I'm coming the terms with the fact that I can be a bit judgemental. I guess it comes with the turf of being a vegan, and the turf of being a Christian—you know, being a person with a strong, concrete, idea of right and wrong.
It's something I'm working on as I'm confronted everywhere by the big story of our culture: what you believe on a moral or spiritual level has no implications for anyone else's choices.
While blind obedience to that cultural assumption could end very, very badly, most people don't go all out. In New Zealand we like to be moderate.
Most people hate the sting of being told what they think ace is actually evil. Or, more to the heart—that they're not God. Telling people all the ways that they are not God is not exactly going to be a hit on the social scene. As my school age self's catchphrase went: “that's not very nice.”
There's something true about the sentiment though, right? “Do not judge” may well be the verse that holds the Bible together for most Kiwis, not a balanced approach to Jesus' teachings. But Jesus still said it, and it is still true.
Why shouldn't we judge others? Funnily enough, it's quite possibly because while others aren't God, we also happen to not be God. In our right recognition of evil, we too often go beyond righteous anger to sinful wrath.
But where does that leave us? In the same boat as everyone else.
Vegans and Christians may well be famous for being judgemental, but it's something that everyone does. At the work place, as your colleagues discuss another work mate's actions over sandwiches. At the mall, where someone from another suburb turns their nose up at you after just a look, at the café, where you tell someone that they're on the wrong spiritual path and they judge you for judging them.
Unfortunately, I think it's a human thing.
But let's check our definitions because this can get a bit muddy.
Hitting the books
We hear about judging others a lot. A lot of the time, I'm not sure we mean the same thing as Jesus did when he told his disciples not to judge others in Matthew chapter 7. Let's double check what we mean against the Bible. What we usually refer to when we call someone judgemental is that they said someone did something or believes something that is morally wrong.
Is that what Jesus was thinking of when he gave us this nationally beloved advice?
Jeremiah was a prophet in Jerusalem in the days just before and during the Babylonian conquest of the kingdom of Judah. He did a lot of telling people that what they were doing was wrong. He repeatedly faced backlash over his messages, from God, that God would bring judgement on His people in the form of the Babylonian conquest.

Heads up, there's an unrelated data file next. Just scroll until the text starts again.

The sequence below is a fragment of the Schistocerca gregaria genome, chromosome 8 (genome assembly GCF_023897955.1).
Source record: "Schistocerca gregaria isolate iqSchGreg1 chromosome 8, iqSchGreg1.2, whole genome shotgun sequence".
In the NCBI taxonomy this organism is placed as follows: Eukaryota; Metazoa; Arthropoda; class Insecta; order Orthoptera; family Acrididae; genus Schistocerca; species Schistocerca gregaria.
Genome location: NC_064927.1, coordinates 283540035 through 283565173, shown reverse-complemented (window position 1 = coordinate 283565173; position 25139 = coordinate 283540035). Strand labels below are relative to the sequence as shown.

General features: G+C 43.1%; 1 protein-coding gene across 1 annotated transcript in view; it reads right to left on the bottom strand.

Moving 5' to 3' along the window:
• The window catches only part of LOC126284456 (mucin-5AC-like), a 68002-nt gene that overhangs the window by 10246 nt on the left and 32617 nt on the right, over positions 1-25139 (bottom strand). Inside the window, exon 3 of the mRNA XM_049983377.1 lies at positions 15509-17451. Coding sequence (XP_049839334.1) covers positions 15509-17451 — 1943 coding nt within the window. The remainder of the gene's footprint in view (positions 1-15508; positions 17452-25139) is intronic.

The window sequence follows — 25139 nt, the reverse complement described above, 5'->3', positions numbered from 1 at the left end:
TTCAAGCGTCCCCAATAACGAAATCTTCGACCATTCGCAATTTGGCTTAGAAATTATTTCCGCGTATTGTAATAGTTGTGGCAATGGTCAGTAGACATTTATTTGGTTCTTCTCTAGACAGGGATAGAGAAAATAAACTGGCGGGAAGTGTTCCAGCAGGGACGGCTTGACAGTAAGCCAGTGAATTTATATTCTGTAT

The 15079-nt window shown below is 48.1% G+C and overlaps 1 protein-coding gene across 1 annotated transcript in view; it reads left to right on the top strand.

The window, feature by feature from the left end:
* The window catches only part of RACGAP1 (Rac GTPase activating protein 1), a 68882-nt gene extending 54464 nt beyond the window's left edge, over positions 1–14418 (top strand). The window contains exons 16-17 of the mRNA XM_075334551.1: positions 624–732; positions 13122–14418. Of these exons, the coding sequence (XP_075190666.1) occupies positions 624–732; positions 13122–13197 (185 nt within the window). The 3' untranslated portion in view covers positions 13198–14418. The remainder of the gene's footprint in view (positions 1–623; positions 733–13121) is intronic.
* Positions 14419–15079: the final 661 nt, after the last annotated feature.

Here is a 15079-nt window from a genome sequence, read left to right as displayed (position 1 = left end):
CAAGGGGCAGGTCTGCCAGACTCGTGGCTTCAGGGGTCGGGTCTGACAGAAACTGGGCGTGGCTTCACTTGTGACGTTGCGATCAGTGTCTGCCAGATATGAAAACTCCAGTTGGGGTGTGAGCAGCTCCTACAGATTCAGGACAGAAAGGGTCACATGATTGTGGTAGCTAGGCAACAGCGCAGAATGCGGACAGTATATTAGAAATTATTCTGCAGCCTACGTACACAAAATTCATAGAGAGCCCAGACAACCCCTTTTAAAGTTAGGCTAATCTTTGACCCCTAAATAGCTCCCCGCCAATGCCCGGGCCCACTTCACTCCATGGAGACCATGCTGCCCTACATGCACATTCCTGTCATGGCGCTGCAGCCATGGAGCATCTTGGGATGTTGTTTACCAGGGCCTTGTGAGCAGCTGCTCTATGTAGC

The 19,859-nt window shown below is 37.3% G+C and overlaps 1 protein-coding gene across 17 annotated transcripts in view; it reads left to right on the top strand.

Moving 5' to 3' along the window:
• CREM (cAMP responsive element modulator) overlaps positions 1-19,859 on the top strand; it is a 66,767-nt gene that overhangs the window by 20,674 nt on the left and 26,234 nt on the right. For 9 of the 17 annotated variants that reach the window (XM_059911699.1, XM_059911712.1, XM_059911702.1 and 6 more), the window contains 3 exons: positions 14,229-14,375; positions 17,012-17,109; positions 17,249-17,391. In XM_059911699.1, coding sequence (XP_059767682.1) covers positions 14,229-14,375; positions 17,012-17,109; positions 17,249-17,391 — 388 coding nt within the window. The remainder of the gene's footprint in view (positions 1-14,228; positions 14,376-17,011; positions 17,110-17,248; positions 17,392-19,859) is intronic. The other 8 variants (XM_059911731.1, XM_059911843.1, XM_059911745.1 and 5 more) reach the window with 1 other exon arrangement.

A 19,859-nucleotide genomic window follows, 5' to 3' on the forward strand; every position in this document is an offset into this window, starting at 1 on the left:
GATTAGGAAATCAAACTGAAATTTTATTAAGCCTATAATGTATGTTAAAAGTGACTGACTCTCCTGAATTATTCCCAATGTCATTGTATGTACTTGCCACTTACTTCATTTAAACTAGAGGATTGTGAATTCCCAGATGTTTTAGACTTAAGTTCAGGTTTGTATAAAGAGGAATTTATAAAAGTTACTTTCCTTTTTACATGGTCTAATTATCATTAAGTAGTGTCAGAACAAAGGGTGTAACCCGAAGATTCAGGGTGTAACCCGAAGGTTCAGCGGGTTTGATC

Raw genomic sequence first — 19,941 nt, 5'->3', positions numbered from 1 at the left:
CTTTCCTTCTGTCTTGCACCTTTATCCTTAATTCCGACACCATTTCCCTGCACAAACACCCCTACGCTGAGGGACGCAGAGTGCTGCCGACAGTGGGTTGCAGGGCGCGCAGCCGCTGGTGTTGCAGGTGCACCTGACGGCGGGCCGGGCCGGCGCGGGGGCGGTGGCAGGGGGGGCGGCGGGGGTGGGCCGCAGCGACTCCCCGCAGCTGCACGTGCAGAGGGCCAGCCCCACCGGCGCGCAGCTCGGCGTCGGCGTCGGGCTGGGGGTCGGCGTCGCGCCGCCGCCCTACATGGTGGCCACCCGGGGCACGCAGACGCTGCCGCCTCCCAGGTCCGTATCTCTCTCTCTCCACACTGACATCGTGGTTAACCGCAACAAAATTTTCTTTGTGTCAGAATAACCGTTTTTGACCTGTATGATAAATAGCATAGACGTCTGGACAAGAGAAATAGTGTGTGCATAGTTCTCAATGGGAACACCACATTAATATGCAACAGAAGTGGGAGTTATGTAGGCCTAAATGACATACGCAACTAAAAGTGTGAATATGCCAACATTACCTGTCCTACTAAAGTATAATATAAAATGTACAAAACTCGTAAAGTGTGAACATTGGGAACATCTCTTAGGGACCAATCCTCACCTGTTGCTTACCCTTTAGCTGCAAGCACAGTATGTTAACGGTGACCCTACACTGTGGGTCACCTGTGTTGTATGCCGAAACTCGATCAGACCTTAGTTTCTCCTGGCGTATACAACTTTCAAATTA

In that situation, while Jeremiah repeatedly told people that what they were doing was wrong, he told them God, not himself, would be their judge. That God would let many of them be killed by the Babylonian soldiers. And he said if they changed their ways, God would show them mercy.
What about in the last judgement? Jesus speaks about it, and it's pictured in the book of Revelation (which can be pretty tricky to understand): the last day, where all people will be resurrected to eternal life or to face God's wrath. That's a big moment in the Bible.
But what's the last judgement all about? It is God bringing final justice, where all people get what they justly deserve, both good and bad. This consists of a verdict followed by reward or punishment.
Serious stuff but not all bad
Judgement involves serious consequences. Think courtroom. Think Green Mile, community-stoning stuff. Think Pharoah's army in the Red sea. Think death. Paul sheds some useful light on Jesus' teaching when he quotes Deuteronomy chapter 32 as he writes Romans chapter 12: “It is mine to avenge, I will repay, says the Lord.”
We may feel conflicted about God taking peoples' lives. In feudal society they would’ve been seriously uneasy when told we shouldn't kill people in vengeance, but it's worth noting that God gives us our lives in the first place, along with everything we have.
It's also worth noting that God offers a much, much better life in a perfect world to all those who would abandon sin. When God judges you righteous, it's something to celebrate big time.
So why don't we all just stop sinning and escape judgement, and sink our teeth into creation as God intended it? Because we're naturally addicted to sin. Like a meth baby. We crave it, we love it, and it kills us. But God, in His mercy, has taken the punishment on Himself so we can be free from sin and death.
We don't know everything. We have biases and can misunderstand God's word. Thank God that He, not us, will bring justice. Let's keep warning people, and letting them know about God's offer of mercy through the cross of Christ.
It's an offensive message but it's true.
Matthew Joils is Christchurch based artist. He is passionate about mission and sustainability.
Matthew Joils’ previous articles may be viewed at http://www.pressserviceinternational.org/matthew-joils.html